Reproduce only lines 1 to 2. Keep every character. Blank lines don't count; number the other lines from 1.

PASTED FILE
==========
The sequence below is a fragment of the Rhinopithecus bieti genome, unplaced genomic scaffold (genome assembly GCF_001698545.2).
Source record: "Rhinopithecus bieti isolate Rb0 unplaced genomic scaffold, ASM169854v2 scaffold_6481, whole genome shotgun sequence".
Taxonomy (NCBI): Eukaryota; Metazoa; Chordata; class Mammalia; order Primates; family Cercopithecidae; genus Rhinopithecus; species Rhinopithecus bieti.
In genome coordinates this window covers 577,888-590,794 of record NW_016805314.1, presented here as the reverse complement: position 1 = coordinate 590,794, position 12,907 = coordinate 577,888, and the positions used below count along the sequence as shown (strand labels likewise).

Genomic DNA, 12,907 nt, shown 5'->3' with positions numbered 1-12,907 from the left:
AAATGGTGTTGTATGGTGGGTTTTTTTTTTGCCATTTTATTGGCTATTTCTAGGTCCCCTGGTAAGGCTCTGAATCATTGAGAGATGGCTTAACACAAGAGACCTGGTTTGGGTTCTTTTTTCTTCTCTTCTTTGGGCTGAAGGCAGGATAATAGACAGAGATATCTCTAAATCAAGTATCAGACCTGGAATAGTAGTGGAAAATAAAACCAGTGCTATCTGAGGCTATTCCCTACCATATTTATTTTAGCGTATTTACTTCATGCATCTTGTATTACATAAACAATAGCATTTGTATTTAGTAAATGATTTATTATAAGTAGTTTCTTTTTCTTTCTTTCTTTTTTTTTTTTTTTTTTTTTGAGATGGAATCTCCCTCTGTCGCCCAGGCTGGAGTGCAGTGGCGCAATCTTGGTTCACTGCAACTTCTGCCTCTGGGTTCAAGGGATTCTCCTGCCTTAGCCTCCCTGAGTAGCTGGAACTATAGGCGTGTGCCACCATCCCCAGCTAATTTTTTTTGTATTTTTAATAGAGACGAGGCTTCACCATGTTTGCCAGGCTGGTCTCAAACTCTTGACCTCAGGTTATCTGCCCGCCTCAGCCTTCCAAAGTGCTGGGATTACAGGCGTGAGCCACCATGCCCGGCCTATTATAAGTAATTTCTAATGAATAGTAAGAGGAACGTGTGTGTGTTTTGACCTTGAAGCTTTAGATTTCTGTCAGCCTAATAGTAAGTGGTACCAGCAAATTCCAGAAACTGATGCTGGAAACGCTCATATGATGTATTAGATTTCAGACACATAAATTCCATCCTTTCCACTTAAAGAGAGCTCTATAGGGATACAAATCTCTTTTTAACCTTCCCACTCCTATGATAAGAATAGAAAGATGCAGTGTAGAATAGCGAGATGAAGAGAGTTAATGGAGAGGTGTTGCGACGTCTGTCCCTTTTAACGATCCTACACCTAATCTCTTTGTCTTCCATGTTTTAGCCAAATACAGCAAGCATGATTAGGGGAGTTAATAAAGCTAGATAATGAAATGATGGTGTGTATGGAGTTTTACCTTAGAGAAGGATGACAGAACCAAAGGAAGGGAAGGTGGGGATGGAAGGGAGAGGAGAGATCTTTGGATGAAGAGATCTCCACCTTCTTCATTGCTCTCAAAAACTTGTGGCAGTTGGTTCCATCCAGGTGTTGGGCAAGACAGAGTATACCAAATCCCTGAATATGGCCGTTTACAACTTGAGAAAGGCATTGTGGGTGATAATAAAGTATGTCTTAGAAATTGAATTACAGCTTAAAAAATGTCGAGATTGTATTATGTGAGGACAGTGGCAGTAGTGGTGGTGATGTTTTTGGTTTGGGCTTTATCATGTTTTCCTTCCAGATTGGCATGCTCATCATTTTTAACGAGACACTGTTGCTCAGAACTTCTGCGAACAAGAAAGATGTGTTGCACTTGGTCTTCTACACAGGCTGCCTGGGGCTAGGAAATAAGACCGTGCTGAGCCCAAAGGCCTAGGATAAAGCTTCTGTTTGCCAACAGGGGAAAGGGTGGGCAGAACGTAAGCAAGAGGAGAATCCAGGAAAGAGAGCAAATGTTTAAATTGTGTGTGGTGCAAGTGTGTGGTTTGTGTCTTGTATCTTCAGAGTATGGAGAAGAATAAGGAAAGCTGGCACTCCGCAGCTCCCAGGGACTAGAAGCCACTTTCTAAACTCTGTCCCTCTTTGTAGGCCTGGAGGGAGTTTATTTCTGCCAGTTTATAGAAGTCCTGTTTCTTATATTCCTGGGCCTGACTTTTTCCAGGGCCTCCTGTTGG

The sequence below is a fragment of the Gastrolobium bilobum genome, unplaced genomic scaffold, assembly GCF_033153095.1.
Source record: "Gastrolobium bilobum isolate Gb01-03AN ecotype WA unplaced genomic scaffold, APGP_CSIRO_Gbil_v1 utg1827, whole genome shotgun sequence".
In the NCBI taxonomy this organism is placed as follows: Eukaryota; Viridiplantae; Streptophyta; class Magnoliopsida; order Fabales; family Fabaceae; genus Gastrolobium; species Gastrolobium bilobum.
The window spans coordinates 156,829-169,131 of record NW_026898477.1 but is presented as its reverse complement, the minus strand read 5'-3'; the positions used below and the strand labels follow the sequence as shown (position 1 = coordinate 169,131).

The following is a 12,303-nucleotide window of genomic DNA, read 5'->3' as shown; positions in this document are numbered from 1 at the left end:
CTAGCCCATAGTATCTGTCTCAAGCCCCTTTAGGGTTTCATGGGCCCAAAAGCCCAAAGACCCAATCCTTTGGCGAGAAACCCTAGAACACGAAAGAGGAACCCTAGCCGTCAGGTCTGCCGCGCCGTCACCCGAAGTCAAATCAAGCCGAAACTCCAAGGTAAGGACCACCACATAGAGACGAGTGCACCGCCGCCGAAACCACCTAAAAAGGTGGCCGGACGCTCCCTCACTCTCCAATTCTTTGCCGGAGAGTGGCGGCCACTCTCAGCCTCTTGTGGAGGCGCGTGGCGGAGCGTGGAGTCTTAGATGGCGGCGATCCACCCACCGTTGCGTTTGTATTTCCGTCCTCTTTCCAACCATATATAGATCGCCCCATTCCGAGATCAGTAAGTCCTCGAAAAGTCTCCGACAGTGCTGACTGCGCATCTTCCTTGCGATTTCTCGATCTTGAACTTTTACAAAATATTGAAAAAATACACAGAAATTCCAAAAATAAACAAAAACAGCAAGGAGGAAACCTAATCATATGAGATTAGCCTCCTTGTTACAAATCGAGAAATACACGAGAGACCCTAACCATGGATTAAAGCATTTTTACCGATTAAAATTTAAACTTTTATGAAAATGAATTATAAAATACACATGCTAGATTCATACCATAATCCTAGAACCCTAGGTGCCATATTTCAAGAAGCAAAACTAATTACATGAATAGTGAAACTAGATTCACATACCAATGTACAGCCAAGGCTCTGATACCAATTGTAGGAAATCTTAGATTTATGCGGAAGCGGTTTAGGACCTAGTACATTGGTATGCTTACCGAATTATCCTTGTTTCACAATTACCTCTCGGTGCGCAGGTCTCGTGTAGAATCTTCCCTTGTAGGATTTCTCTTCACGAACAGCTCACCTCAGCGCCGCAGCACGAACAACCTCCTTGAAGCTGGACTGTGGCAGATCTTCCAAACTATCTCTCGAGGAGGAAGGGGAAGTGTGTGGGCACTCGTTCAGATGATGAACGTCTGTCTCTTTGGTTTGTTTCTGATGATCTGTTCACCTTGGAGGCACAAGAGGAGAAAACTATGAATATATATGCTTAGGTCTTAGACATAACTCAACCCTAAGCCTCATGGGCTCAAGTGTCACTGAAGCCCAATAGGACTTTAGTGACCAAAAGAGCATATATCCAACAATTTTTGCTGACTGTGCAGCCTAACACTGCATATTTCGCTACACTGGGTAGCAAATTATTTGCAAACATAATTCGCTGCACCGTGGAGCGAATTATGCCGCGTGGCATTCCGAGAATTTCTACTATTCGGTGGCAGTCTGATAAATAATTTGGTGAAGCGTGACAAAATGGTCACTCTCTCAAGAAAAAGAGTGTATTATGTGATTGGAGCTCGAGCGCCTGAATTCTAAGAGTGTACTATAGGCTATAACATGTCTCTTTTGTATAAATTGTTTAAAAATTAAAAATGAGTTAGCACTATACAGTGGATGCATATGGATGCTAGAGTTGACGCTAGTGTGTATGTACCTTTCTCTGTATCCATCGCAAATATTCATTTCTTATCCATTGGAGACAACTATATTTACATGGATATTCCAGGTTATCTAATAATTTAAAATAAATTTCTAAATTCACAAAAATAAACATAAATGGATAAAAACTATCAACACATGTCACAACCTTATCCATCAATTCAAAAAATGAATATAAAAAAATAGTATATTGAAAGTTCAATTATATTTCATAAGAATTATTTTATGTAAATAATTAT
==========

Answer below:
The sequence below is a fragment of the Rhinopithecus bieti genome, unplaced genomic scaffold (genome assembly GCF_001698545.2).
Source record: "Rhinopithecus bieti isolate Rb0 unplaced genomic scaffold, ASM169854v2 scaffold_6481, whole genome shotgun sequence".